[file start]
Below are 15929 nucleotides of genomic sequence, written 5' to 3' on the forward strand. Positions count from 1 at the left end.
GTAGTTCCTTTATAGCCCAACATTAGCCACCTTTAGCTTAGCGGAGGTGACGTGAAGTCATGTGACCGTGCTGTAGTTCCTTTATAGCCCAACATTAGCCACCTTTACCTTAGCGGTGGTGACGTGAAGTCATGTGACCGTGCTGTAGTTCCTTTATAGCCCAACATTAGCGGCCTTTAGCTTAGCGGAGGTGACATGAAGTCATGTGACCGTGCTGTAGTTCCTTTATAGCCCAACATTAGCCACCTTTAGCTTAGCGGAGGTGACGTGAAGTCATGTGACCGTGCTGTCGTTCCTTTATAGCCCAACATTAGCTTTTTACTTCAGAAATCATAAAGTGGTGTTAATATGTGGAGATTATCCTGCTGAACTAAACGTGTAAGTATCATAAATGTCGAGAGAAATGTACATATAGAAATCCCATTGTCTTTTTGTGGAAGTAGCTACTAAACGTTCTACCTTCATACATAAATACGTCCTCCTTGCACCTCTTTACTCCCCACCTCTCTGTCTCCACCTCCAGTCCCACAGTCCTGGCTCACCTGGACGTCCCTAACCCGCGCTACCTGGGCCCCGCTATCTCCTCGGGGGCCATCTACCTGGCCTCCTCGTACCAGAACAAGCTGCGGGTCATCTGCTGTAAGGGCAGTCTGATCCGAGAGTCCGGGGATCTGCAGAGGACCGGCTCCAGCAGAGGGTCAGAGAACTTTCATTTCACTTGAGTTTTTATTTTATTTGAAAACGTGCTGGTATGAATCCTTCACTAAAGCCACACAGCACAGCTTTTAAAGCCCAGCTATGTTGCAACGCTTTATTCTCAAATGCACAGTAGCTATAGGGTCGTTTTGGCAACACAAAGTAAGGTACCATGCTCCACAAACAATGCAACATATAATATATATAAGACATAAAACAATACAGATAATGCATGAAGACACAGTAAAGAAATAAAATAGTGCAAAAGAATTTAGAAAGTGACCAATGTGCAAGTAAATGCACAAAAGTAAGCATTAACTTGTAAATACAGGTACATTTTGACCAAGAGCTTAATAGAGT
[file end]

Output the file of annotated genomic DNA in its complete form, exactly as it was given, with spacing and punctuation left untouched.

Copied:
Below are 15929 nucleotides of genomic sequence, written 5' to 3' on the forward strand. Positions count from 1 at the left end.
GTAGTTCCTTTATAGCCCAACATTAGCCACCTTTAGCTTAGCGGAGGTGACGTGAAGTCATGTGACCGTGCTGTAGTTCCTTTATAGCCCAACATTAGCCACCTTTACCTTAGCGGTGGTGACGTGAAGTCATGTGACCGTGCTGTAGTTCCTTTATAGCCCAACATTAGCGGCCTTTAGCTTAGCGGAGGTGACATGAAGTCATGTGACCGTGCTGTAGTTCCTTTATAGCCCAACATTAGCCACCTTTAGCTTAGCGGAGGTGACGTGAAGTCATGTGACCGTGCTGTCGTTCCTTTATAGCCCAACATTAGCTTTTTACTTCAGAAATCATAAAGTGGTGTTAATATGTGGAGATTATCCTGCTGAACTAAACGTGTAAGTATCATAAATGTCGAGAGAAATGTACATATAGAAATCCCATTGTCTTTTTGTGGAAGTAGCTACTAAACGTTCTACCTTCATACATAAATACGTCCTCCTTGCACCTCTTTACTCCCCACCTCTCTGTCTCCACCTCCAGTCCCACAGTCCTGGCTCACCTGGACGTCCCTAACCCGCGCTACCTGGGCCCCGCTATCTCCTCGGGGGCCATCTACCTGGCCTCCTCGTACCAGAACAAGCTGCGGGTCATCTGCTGTAAGGGCAGTCTGATCCGAGAGTCCGGGGATCTGCAGAGGACCGGCTCCAGCAGAGGGTCAGAGAACTTTCATTTCACTTGAGTTTTTATTTTATTTGAAAACGTGCTGGTATGAATCCTTCACTAAAGCCACACAGCACAGCTTTTAAAGCCCAGCTATGTTGCAACGCTTTATTCTCAAATGCACAGTAGCTATAGGGTCGTTTTGGCAACACAAAGTAAGGTACCATGCTCCACAAACAATGCAACATATAATATATATAAGACATAAAACAATACAGATAATGCATGAAGACACAGTAAAGAAATAAAATAGTGCAAAAGAATTTAGAAAGTGACCAATGTGCAAGTAAATGCACAAAAGTAAGCATTAACTTGTAAATACAGGTACATTTTGACCAAGAGCTTAATAGAGT